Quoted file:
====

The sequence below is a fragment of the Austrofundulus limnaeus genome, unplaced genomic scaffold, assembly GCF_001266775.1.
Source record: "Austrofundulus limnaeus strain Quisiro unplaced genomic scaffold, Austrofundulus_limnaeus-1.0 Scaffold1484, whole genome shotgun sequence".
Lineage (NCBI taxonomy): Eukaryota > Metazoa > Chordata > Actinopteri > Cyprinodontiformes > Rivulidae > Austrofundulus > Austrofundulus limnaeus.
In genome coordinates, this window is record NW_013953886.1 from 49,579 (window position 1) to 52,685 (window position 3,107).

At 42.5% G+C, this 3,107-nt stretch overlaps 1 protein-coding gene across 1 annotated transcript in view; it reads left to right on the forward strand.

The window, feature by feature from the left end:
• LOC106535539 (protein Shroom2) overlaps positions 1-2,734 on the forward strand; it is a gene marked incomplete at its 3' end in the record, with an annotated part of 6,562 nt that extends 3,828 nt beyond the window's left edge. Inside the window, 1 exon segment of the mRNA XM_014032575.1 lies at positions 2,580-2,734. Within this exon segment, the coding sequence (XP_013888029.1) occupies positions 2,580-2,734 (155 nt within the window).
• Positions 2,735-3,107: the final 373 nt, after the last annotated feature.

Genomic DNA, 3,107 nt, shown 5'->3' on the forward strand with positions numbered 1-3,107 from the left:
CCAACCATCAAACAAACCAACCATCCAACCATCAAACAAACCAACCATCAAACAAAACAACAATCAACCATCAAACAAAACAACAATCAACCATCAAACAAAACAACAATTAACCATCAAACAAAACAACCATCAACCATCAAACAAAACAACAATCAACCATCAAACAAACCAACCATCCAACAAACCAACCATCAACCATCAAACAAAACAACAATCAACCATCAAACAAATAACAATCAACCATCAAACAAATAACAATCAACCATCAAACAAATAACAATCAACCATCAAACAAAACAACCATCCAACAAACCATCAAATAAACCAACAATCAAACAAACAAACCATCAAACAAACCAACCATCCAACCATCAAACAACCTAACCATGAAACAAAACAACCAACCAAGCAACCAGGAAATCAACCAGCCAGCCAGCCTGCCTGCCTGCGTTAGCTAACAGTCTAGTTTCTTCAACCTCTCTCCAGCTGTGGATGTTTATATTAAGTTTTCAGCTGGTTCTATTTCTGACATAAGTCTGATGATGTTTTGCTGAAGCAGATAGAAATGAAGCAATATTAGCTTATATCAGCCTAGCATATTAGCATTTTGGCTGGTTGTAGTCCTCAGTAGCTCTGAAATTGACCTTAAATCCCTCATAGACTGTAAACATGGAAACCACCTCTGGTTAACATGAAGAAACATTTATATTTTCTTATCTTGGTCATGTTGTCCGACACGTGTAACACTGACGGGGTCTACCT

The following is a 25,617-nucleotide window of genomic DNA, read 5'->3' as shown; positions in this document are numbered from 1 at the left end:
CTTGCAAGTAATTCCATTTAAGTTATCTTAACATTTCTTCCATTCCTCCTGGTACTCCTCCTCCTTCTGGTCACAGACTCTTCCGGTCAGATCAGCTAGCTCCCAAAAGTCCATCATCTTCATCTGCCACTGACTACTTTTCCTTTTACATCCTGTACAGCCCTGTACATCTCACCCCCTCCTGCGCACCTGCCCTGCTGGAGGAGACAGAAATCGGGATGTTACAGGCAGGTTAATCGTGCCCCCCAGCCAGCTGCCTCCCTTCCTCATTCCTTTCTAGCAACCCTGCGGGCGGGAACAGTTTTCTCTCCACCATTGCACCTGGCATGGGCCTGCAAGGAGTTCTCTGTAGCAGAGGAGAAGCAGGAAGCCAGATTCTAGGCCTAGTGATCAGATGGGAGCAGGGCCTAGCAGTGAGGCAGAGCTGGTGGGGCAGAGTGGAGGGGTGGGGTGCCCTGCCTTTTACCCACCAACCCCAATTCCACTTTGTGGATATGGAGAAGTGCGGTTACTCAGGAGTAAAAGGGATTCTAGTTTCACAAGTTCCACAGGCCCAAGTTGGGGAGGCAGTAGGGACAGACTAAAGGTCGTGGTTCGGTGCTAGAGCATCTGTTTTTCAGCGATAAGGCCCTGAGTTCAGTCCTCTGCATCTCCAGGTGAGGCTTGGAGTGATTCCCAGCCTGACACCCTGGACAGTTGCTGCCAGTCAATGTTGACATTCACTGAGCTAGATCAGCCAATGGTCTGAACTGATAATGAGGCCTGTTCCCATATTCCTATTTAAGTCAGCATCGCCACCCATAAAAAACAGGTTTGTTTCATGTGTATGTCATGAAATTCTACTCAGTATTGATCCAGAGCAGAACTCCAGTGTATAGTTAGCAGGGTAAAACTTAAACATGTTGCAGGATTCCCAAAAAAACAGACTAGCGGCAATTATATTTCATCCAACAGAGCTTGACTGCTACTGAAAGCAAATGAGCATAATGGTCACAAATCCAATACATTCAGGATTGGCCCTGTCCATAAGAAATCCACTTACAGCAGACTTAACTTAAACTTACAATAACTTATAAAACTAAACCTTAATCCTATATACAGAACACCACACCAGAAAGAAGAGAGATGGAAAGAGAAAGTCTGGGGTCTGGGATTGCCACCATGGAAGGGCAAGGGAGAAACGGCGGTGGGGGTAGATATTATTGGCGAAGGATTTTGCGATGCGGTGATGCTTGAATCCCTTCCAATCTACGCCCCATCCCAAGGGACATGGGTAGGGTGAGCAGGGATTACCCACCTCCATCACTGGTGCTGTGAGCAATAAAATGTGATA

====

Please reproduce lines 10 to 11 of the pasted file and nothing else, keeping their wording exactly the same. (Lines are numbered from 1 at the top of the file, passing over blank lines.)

CCAACCATCAAACAAACCAACCATCCAACCATCAAACAAACCAACCATCAAACAAAACAACAATCAACCATCAAACAAAACAACAATCAACCATCAAACAAAACAACAATTAACCATCAAACAAAACAACCATCAACCATCAAACAAAACAACAATCAACCATCAAACAAACCAACCATCCAACAAACCAACCATCAACCATCAAACAAAACAACAATCAACCATCAAACAAATAACAATCAACCATCAAACAAATAACAATCAACCATCAAACAAATAACAATCAACCATCAAACAAAACAACCATCCAACAAACCATCAAATAAACCAACAATCAAACAAACAAACCATCAAACAAACCAACCATCCAACCATCAAACAACCTAACCATGAAACAAAACAACCAACCAAGCAACCAGGAAATCAACCAGCCAGCCAGCCTGCCTGCCTGCGTTAGCTAACAGTCTAGTTTCTTCAACCTCTCTCCAGCTGTGGATGTTTATATTAAGTTTTCAGCTGGTTCTATTTCTGACATAAGTCTGATGATGTTTTGCTGAAGCAGATAGAAATGAAGCAATATTAGCTTATATCAGCCTAGCATATTAGCATTTTGGCTGGTTGTAGTCCTCAGTAGCTCTGAAATTGACCTTAAATCCCTCATAGACTGTAAACATGGAAACCACCTCTGGTTAACATGAAGAAACATTTATATTTTCTTATCTTGGTCATGTTGTCCGACACGTGTAACACTGACGGGGTCTACCT

The following is a 25,617-nucleotide window of genomic DNA, read 5'->3' as shown; positions in this document are numbered from 1 at the left end: